Since I posted my comment above I have done some testing and, to my surprise, good bright white paint is a very good reflector. Plain aluminum foil is also a good reflector. Mylar isn't as good as either of those. Glass mirrors, with the aluminizing on the back surface of the glass would be worse than all of the three above. Glass mirrors are very good for reflecting a true image of what you want to see, but not good at all at reflecting almost all of the incident light on the mirror. Front surface mirrors, like are used in astronomy telescopes, would be excellent reflectors, but protecting the very thin coating of aluminum without reducing the amount of light reflected would be a problem.

Any new light fixture I make I will probably use the brightest, most glaring white paint I can get as the reflective surface.
hoppycalif is offline   Reply With Quote
Old 06-27-2008, 10:45 AM   #9 (permalink)
 
Join Date: Jun 2008
Posts: 55
iTrader Ratings: 6
iTrader Positive Rating: 100%
xdoomsongx is a regular member
Default Re: Mylar reflectors

I use plain aluminum foil on the fixtures that I would like to get a little extra from. I stick it on with double sided tape. I have one tank that I have had this on for the past two years with no problems. I am not growing plants in said tank mind you, just wanted it to be a bit brighter. I have been very pleased with the results. The last DIY fixture I made I used high gloss white paint, and it is almost painful to look in the fixture with the light on, I think it works very well for reflection, but as of now, I have not gotten a chance to plant the tank. Look forward to seeing how it does.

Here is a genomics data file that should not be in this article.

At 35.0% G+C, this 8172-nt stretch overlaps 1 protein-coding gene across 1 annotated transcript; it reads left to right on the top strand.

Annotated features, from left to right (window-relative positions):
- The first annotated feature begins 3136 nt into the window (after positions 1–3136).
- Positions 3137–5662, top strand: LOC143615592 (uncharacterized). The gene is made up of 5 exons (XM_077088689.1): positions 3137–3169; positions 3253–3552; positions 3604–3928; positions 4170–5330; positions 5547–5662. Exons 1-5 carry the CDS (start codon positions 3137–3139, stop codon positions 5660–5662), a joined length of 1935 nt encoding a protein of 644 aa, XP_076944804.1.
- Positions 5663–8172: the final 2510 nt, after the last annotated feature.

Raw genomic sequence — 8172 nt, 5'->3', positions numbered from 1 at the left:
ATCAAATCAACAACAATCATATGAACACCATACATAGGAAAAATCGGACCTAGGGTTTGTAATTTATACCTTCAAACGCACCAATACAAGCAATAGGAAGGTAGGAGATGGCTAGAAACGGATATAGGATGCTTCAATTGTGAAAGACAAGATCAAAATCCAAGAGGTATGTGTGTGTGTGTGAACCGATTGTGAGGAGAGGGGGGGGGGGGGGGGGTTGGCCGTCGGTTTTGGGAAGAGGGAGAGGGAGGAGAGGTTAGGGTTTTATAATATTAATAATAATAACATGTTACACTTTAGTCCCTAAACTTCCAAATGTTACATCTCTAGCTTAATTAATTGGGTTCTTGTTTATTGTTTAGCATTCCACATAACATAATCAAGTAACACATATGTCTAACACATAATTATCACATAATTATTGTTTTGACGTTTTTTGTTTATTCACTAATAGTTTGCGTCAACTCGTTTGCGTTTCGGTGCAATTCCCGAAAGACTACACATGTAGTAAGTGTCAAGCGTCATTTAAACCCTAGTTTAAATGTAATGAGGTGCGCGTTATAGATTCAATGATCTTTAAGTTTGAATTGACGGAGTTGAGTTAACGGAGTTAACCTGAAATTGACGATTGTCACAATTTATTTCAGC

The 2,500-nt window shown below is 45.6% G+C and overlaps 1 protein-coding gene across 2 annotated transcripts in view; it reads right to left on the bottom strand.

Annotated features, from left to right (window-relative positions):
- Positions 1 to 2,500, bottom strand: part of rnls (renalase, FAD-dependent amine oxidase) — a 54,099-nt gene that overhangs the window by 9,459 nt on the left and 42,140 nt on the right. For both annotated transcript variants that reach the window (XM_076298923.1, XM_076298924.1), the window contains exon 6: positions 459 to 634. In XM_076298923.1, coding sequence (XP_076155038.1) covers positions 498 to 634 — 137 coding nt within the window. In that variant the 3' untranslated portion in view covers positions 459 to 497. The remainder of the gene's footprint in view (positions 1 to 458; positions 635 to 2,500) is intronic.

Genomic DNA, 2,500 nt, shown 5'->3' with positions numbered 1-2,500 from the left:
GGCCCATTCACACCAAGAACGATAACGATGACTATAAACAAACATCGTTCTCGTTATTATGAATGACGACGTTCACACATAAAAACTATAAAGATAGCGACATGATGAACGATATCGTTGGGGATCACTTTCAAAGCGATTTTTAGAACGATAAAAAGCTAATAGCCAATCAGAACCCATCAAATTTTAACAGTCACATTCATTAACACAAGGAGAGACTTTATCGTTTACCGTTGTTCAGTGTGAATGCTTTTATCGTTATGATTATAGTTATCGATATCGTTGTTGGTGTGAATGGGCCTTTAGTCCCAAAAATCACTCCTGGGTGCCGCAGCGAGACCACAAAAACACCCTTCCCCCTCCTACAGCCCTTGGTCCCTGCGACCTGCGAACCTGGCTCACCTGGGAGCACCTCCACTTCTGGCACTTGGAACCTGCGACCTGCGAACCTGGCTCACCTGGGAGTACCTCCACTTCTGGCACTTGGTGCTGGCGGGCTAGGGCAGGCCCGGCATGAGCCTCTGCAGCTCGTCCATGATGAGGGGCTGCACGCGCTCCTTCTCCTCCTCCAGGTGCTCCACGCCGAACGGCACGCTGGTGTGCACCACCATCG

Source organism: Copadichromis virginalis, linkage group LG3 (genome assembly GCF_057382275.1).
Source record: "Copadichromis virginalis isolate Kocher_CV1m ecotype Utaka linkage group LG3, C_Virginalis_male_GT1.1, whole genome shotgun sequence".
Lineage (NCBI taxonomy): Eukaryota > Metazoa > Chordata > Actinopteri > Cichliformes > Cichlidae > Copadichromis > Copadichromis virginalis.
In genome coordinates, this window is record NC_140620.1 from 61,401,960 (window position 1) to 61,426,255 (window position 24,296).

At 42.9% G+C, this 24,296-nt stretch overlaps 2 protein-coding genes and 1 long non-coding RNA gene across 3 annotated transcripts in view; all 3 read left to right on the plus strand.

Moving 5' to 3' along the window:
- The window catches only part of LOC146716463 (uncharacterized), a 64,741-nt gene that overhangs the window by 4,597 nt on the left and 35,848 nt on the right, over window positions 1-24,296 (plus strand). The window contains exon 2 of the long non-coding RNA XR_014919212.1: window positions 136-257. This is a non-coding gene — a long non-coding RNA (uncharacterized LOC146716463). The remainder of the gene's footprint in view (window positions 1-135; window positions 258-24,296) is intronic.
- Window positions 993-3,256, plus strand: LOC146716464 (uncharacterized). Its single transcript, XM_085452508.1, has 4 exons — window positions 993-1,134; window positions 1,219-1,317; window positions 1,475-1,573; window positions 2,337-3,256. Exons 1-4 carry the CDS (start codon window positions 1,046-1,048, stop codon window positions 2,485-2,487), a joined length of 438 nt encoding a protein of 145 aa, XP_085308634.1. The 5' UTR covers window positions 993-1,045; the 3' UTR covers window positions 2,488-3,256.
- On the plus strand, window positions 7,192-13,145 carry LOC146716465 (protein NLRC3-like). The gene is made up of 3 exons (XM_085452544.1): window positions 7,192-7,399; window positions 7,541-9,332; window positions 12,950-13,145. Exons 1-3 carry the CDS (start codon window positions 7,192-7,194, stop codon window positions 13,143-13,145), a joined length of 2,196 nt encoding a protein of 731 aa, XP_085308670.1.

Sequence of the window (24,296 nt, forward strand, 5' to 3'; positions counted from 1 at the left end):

Last edited by xdoomsongx; 06-27-2008 at 11:46 AM..
xdoomsongx is offline   Reply With Quote
Old 06-27-2008, 12:02 PM   #10 (permalink)
Moderator
 
hoppycalif's Avatar
 
Join Date: Apr 2005
Location: Brentwood, CA, USA
Posts: 7,203
iTrader Ratings: 22
iTrader Positive Rating: 100%
hoppycalif is a valuable member of the community hoppycalif is a valuable member of the community hoppycalif is a valuable member of the community
Default Re: Mylar reflectors

Here is some interesting information I found by an hour of googling:
www.usu.edu/cpl/PDF/Barium_Sulfate.pdf, which discusses making a high reflectivity white paint by mixing barium sulfate into latex paint. A cheap source of barium sulfate powder is http://www.sciencestuff.com/prod/Chem-Rgnts/C1296. I have bookmarked this site in case I decide to make a new light fixture sometime.
hoppycalif is offline   Reply With Quote
Reply


Aquatic Plant Central > General Interest Forums > DIY Aquarium Projects > Mylar reflectors

Thread Tools
Display Modes

Posting Rules
You may not post new threads
You may not post replies
You may not post attachments
You may not edit your posts

BB code is On
Smilies are On
[IMG] code is On
HTML code is Off
Trackbacks are On
Pingbacks are On
Refbacks are On



All times are GMT -8. The time now is 09:58 AM.

Powered by vBulletin® Version 3.8.8
Copyright ©2000 - 2020, vBulletin Solutions, Inc.

Search Engine Friendly URLs by vBSEO 3.6.1